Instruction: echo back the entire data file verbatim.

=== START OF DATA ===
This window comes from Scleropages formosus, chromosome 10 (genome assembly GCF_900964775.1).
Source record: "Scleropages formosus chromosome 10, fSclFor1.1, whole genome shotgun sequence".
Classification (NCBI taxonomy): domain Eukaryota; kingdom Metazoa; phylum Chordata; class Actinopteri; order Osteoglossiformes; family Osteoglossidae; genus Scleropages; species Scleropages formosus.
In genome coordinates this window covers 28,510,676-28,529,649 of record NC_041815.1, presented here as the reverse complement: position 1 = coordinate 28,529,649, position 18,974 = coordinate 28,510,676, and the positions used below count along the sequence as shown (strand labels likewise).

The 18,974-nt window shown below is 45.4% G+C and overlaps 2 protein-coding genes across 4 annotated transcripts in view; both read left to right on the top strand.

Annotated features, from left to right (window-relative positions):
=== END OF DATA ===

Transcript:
This window comes from Scleropages formosus, chromosome 10 (genome assembly GCF_900964775.1).
Source record: "Scleropages formosus chromosome 10, fSclFor1.1, whole genome shotgun sequence".
Classification (NCBI taxonomy): domain Eukaryota; kingdom Metazoa; phylum Chordata; class Actinopteri; order Osteoglossiformes; family Osteoglossidae; genus Scleropages; species Scleropages formosus.
In genome coordinates this window covers 28,510,676-28,529,649 of record NC_041815.1, presented here as the reverse complement: position 1 = coordinate 28,529,649, position 18,974 = coordinate 28,510,676, and the positions used below count along the sequence as shown (strand labels likewise).

The 18,974-nt window shown below is 45.4% G+C and overlaps 2 protein-coding genes across 4 annotated transcripts in view; both read left to right on the top strand.

Annotated features, from left to right (window-relative positions):